How to Help – Of course all heritage work needs money and we are not ashamed to ask for financial help in the work; the overall program and individual projects progress will scale to the available resources from our own pockets and those of others. But other resources are equally important: we need help with translations, to connect the descendants of Rohatyners living in town and abroad today; we need books and other literature as sources for educational projects in town, in the region, and afar; we need images and stories of Rohatyn families and individuals from all the past communities to connect to the surviving physical heritage; and we need ideas and suggestions from anyone with an interest in what we’re trying to do.
Advisers and Volunteers – We have been astonished by the intellect and heart that others have brought freely to this program, directly and indirectly, in Rohatyn and from elsewhere in Ukraine and beyond. This section tries to acknowledge and thank those who have made significant contributions in the genesis of the program, and who have helped to shape the work we are now doing.
Partners and Donors – Heritage work always requires cooperation and collaboration with local administrations and institutions, and our program is no different; we are pleased to acknowledge the civic and religious offices which have worked in parallel with our individual efforts. But we also want to thank the people and organizations who have contributed money and other resources to enable the ongoing work: friends, family, colleagues, and a surprising number of people with no direct ties to Rohatyn but who have recognized the value of this work for the town and the people connected to it.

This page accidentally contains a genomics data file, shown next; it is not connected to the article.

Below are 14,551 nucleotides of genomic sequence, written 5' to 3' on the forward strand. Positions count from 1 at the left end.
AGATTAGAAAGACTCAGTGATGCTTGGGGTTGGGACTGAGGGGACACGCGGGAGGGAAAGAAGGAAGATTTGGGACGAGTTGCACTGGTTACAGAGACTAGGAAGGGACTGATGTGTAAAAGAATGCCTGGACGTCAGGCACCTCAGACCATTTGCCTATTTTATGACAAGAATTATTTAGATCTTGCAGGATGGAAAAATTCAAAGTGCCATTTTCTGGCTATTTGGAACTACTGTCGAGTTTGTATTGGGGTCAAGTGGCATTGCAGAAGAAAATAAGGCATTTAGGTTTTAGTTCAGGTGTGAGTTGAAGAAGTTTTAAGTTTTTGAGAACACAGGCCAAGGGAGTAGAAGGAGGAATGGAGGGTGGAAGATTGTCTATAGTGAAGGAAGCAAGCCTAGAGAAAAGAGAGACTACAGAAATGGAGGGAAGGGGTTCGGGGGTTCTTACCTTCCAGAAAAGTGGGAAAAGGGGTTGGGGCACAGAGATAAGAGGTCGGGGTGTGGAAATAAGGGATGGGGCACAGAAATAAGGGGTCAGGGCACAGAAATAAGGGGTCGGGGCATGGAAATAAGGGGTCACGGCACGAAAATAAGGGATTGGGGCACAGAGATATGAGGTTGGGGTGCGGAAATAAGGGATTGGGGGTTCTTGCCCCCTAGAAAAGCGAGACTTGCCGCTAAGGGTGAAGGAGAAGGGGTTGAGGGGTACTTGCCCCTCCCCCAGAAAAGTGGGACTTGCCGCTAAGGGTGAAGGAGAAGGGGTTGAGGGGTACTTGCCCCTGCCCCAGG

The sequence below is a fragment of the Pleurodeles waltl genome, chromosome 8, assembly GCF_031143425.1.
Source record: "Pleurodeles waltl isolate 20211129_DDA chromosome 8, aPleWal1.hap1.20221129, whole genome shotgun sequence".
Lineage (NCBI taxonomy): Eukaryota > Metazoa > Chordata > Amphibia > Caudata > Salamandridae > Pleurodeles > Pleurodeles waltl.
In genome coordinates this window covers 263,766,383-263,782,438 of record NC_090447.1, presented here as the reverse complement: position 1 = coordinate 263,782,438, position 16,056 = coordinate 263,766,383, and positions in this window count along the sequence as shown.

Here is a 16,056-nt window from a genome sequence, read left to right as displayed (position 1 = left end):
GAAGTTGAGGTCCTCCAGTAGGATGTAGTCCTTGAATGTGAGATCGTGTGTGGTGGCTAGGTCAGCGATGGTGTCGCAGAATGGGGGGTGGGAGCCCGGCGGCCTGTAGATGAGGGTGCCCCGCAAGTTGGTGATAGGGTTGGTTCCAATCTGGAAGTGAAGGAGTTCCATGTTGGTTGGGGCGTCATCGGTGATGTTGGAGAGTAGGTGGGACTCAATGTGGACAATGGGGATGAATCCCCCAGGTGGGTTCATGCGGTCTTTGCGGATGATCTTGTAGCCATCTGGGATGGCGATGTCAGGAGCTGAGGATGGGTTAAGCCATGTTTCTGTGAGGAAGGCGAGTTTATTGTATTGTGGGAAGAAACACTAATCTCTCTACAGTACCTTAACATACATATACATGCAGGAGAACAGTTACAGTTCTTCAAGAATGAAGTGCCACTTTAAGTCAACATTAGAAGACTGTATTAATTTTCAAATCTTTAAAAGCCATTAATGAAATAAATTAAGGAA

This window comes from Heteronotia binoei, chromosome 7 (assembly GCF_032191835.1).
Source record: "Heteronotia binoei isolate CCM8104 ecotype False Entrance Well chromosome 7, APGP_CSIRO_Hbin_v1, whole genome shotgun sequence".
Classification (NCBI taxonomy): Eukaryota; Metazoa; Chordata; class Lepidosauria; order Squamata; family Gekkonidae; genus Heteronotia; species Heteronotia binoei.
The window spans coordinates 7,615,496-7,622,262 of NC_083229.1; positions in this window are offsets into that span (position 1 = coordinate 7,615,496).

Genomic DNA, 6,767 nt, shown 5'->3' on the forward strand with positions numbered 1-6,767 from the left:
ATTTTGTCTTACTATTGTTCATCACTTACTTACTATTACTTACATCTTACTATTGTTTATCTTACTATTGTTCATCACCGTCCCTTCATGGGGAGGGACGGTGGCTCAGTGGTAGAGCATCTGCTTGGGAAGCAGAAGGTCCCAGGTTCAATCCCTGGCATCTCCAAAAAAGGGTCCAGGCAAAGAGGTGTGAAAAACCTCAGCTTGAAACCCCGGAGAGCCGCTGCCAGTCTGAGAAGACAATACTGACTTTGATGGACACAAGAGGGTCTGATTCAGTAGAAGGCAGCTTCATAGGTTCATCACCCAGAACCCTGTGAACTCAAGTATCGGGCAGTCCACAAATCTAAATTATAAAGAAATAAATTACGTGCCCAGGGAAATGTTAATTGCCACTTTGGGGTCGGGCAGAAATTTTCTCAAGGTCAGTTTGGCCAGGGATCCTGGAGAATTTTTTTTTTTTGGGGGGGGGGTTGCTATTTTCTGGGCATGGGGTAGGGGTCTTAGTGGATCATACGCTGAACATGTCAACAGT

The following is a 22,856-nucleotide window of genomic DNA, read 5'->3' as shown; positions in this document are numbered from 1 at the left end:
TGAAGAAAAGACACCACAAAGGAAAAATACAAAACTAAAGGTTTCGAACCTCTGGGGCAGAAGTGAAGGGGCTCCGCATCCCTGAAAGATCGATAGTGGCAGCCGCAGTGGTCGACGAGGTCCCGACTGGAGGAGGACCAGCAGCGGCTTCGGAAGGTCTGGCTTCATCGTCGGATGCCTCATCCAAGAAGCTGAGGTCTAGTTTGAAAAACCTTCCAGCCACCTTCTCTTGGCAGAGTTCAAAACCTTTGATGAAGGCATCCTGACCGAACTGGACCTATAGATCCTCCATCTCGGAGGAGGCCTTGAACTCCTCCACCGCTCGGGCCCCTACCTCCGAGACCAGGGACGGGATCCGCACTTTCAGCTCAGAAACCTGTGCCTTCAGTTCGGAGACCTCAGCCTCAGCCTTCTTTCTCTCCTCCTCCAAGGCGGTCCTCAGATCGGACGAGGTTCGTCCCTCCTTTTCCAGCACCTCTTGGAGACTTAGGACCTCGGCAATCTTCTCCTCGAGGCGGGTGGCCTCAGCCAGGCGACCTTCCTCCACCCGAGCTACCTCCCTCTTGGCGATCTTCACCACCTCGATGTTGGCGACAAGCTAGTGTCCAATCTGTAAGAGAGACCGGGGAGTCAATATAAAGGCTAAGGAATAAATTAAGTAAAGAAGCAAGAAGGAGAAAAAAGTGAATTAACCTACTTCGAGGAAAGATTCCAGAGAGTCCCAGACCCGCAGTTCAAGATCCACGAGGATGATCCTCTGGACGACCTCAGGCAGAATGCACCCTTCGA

This section is intended to provide both general and specific information which doesn’t fit well in the other sections of the site: who we are, how to find us, an explanation of some of the terms mentioned in the site, and a sampling of the reference materials (both print and digital) which we have used to develop the program and our thinking.
About the Program – A short summary of the what, who, and why of Rohatyn Jewish Heritage. It’s not easy to explain in words why this program is important to us, but visit Rohatyn and you’ll see.
Contacts – How to reach us, for general questions or comments or suggestions, for for specific project details.
Glossary of Terms – A small glossary of the words and phrases which appear in historical texts and oral traditions about the Rohatyn Jewish community and their relations with the rest of the town. In the multi-cultural, multi-lingual historical Rohatyn, a lexicon of each of the languages is valuable; this section presents only a small list of key terms relevant to the heritage work, but may be an entry and stimulus for further study.
References and Links – A bibliography of some of the print and internet references we have used as the program has developed, both for direct application and to help shape our thinking. Of course the literature on heritage preservation is huge, so we have also tried to link to other, larger lists. But we have also listed other kinds of references, from history to genealogy to dialog, and of course to today’s Rohatyn.